GA Map dysbiosis: analyse your patients’ microbiota in three simple steps
What is dysbiosis and why test for it?
Dysbiosis is an imbalance of the microbiota in the gut compared to a normal and healthy reference microbiome. Identifying and quantifying the severity of dysbiosis is a very useful tool across a wide range of diseases, particularly for irritable bowel syndrome (IBS) and inflammatory bowel disease (IBD), and also to direct treatment or help weight loss.
What will we learn from having a dysbiosis test?
The GA-Map Dysbiosis Test provides you and your patient with a full overview of what’s going on in their gut. Learning which bacteria are the major players, and whether these are health-promoting or health-inhibiting microbes, really helps patients to fully engage with proposed changes to their diet and lifestyle. This can also help direct patient-specific therapies, for example, GA-Map technology has been used to predict the success of traditional IBS treatments and low-FODMAP diets, and there is evidence to suggest that it can be helpful to monitor the microbial diversity of patients on long-term antibiotic regimens. Gut microbiome analysis can also determine whether an individual’s microbial composition is frustrating their weight loss efforts; research has shown a strong link between obesity and dysbiosis. Some bacteria extract more calories from food than their counterparts so, for example, patients with a Firmicutes-heavy microbiome may find it much harder to lose weight.
Why is this test better?
Traditionally, the identification of dysbiosis has been based on breath-testing methods and small bowel culture techniques, but these methods don’t provide a really thorough picture of the gut microbiota, and they are not well validated. Instead, testing your patients’ stool samples using a gut microbiota DNA analysis tool, such as the GA-Map® Dysbiosis Test, identifies and characterises dysbiosis, giving you a far clearer picture of what’s really going on in your patient’s gut. GA-Map technology significantly increases the number of bacteria species that can be found in a stool sample and reduces detection time compared to conventional techniques. Combined with the clinical picture and history, this can help to unveil the underlying cause of symptoms, and measure incremental effects of treatment or relapse of disease over time.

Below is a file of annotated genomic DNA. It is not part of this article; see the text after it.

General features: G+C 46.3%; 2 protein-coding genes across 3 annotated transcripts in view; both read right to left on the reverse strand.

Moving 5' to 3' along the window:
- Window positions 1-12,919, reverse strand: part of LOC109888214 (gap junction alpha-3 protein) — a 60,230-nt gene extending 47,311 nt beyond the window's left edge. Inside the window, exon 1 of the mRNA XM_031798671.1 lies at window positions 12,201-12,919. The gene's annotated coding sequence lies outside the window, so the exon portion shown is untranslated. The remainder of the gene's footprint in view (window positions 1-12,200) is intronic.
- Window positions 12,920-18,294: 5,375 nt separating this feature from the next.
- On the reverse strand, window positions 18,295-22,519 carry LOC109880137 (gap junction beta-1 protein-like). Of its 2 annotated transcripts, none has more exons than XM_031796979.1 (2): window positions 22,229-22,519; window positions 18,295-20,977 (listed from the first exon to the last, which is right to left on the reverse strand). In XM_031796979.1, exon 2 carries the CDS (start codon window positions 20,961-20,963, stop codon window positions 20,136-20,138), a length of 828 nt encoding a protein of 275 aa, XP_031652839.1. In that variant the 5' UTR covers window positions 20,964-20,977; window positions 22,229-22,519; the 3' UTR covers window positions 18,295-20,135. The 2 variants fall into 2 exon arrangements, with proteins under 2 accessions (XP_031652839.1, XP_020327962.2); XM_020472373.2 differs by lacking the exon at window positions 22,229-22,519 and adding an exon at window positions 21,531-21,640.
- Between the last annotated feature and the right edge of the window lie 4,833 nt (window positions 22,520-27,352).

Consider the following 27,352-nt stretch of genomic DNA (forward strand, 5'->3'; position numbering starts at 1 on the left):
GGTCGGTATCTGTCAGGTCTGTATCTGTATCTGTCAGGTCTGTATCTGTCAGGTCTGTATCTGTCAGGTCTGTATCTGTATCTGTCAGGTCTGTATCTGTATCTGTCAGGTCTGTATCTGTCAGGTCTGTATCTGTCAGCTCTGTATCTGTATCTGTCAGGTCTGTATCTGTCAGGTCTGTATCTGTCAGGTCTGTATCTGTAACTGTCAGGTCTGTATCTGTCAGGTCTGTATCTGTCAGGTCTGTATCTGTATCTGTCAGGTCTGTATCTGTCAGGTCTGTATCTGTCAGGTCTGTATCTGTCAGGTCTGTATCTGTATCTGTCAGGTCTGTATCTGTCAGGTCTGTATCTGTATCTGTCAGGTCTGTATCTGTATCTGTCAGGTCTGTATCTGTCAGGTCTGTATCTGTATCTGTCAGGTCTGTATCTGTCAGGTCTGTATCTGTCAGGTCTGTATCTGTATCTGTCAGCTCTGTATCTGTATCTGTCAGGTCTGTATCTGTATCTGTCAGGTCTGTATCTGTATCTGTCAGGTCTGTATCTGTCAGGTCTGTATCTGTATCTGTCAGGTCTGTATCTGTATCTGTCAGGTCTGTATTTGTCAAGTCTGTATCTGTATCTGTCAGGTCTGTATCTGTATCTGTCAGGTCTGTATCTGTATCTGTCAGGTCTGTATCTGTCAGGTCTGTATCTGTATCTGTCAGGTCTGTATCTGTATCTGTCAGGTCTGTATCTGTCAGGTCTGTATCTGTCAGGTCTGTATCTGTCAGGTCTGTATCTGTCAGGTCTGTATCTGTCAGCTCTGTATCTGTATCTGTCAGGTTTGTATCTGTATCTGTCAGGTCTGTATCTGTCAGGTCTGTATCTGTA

Testing in three simple steps
The beauty of this test is how simple it is:
- Order the test kit
You can complete a test request form online and order the kit to be sent directly to the patient. The kit includes full instructions and equipment for extracting and packaging the stool sample in the comfort of the patient’s own home; a courier will then deliver the sample to our laboratory for analysis.
- Standardised and consistent microbial analysis
The main benefit of using GA-Map technology over other options is in the standardisation and consistency of results, thanks to GA-Map Analyzer software.
- A full overview report in 2-4 weeks.
Results are presented in an easy-to-read format and include a comprehensive profile of the patient’s microbiota. The report also provides an indication of the severity of dysbiosis, based on the relative abundance of individual bacteria compared to a healthy (control) population. Re-testing and comparisons with baseline or preceding results can help guide treatment that aims to normalise gut health, using probiotics or changes in the diet.
If you prefer to perform your own analyses, our experts will bring the technology to you, with all the support you need to establish a successful dysbiosis testing service.
The future of microbiota testing and treatment
As interest and knowledge in our microbiomes grow, further uses for dysbiosis testing continually emerge. For example, dysbiosis has been linked as a key contributor to non-alcoholic fatty liver disease; the unbalanced bacterial make-up in the gut throws off the stability of bile acids, which in turn leads to damage to the liver. Measuring the severity of dysbiosis (as well as faecal bile acids) could help to flag which patients are at risk of developing liver disease.
Another emerging field of interest is the role our microbiome has in the development of type 2 diabetes. There is undoubtedly more to learn, however, several studies have confirmed that there are specific bacterial species that appear to be either helpful or harmful when it comes to developing diabetes. For diabetes – and, in fact, many other diseases – dysbiosis testing is definitely a watch-this-space area of compelling interest.
GA-Map technology can make a real difference to your patients or research project. Click here to find out more.